85. Sousa, L. 2009. Denying peripheral status, claiming a role in the nation: sacred words and ritual practices as legitimating identity of a local community in the context of the new nation. In Timor-Leste: How to Build a New Nation in Southeast Asia in the 21st Century?, edited by Cabasset-Semedo, Christine and Durand, Frédéric, 105–20. Paris: Irasec, Occasional Paper # 9.

  86. Vischer, M.P. 2009. Precedence. Social differentiation in the Austronesian World. Canberra: ANU E Press.

    Book  Google Scholar 

  87. von Benda-Beckmann, F. 2002. Who’s afraid of legal pluralism? The Journal of Legal Pluralism and Unofficial Law 34 (47): 37–82. https://doi.org/10.1080/07329113.2002.10756563.

    Article  Google Scholar 

  88. Watson, T.J. 2009. Narrative, life story and manager identity: a case study in autobiographical identity work. Human Relations 62 (3): 425–452. https://doi.org/10.1177/0018726708101044.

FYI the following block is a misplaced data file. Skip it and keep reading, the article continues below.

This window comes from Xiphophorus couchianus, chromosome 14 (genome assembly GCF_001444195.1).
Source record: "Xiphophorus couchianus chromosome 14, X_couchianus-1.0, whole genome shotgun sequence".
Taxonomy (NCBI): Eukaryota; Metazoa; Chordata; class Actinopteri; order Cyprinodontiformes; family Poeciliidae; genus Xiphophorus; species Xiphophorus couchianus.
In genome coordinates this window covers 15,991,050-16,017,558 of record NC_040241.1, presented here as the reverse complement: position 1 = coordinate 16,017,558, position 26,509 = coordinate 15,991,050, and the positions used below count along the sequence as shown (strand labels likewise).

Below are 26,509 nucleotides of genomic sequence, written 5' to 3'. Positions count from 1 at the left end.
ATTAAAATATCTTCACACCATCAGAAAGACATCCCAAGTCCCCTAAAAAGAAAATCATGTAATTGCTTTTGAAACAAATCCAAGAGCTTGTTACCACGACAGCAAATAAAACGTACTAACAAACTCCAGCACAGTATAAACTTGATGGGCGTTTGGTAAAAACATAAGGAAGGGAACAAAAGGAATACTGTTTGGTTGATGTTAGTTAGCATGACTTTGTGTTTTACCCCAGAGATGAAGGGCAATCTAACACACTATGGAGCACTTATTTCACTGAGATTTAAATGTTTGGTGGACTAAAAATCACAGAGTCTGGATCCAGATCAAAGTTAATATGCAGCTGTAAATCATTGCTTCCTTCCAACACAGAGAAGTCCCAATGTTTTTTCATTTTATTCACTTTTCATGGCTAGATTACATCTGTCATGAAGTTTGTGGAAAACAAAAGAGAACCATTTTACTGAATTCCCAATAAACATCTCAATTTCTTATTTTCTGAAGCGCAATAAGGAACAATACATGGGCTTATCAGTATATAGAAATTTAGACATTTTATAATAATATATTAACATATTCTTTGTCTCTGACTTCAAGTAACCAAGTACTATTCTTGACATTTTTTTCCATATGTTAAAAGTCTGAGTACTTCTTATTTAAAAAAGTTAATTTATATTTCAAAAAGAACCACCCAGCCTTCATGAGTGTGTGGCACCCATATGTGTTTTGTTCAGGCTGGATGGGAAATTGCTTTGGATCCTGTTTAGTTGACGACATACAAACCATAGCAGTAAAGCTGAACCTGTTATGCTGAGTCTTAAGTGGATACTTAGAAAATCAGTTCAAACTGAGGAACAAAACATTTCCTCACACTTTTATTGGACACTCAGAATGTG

Article  Google Scholar 

  89. Watson, T.J., and D.H. Watson. 2012. Narratives in society, organizations and individual identities: an ethnographic study of pubs, identity work and the pursuit of ‘the real’. Human Relations 65 (6): 683–704. https://doi.org/10.1177/0018726712440586.

    Article  Google Scholar 

  90. Weber, L. 2008. Assessing management challenges and options in the coastal zone of Timor-Leste. Brisbane: Griffith Centre for Coastal Management.

    Google Scholar 

Download references

Acknowledgements